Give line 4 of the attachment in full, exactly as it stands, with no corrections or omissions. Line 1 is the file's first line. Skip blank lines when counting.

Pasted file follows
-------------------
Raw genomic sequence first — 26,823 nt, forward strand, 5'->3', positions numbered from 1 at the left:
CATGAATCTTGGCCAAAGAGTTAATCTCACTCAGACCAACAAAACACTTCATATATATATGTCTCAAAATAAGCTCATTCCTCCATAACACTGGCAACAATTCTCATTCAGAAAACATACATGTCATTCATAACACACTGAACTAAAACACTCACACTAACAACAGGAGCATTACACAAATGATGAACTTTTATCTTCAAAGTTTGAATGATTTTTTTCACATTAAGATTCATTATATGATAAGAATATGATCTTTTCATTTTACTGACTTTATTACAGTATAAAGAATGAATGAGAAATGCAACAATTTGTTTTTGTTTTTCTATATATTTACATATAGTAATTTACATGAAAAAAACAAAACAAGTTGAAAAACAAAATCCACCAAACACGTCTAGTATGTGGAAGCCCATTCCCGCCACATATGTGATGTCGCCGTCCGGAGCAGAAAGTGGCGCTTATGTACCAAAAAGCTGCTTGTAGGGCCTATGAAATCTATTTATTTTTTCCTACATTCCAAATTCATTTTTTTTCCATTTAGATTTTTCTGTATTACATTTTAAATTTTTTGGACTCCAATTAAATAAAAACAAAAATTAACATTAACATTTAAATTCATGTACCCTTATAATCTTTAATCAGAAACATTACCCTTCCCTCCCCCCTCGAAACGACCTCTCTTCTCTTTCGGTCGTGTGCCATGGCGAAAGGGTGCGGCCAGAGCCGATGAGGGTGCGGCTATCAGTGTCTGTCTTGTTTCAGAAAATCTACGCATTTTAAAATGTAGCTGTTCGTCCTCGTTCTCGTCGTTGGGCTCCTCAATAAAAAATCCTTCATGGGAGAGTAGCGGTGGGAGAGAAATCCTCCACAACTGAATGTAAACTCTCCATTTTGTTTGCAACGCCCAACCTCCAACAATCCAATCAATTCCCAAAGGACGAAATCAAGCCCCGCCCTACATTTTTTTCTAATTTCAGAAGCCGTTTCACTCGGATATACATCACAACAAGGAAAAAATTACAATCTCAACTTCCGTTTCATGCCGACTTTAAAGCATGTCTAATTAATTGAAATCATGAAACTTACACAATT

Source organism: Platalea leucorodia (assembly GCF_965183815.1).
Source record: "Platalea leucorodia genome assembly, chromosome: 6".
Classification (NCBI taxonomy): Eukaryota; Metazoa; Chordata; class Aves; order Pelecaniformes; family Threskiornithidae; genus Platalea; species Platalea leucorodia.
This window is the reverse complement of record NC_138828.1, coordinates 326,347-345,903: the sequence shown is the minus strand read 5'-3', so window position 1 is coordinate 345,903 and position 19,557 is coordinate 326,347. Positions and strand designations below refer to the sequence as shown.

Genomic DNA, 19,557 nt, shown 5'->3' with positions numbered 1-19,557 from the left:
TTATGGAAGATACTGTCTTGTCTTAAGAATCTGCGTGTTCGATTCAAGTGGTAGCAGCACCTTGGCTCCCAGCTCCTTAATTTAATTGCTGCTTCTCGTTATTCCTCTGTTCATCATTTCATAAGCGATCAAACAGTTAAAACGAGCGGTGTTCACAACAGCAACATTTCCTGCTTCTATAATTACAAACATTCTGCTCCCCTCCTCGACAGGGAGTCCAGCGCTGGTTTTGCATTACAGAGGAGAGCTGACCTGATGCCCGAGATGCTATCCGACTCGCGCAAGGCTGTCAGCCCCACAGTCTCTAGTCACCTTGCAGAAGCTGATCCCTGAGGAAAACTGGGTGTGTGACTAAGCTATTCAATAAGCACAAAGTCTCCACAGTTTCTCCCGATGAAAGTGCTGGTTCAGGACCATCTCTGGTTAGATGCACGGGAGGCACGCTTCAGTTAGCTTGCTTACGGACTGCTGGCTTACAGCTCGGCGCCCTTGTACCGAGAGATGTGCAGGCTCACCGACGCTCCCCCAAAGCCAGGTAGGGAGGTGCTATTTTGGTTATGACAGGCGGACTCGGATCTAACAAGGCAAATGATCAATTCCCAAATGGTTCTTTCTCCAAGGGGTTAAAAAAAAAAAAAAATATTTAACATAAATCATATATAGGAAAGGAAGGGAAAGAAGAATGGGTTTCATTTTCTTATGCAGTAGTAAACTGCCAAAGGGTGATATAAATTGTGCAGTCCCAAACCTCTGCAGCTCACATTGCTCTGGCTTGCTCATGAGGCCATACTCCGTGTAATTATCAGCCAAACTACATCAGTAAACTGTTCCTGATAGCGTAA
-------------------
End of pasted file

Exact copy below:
Source record: "Platalea leucorodia genome assembly, chromosome: 6".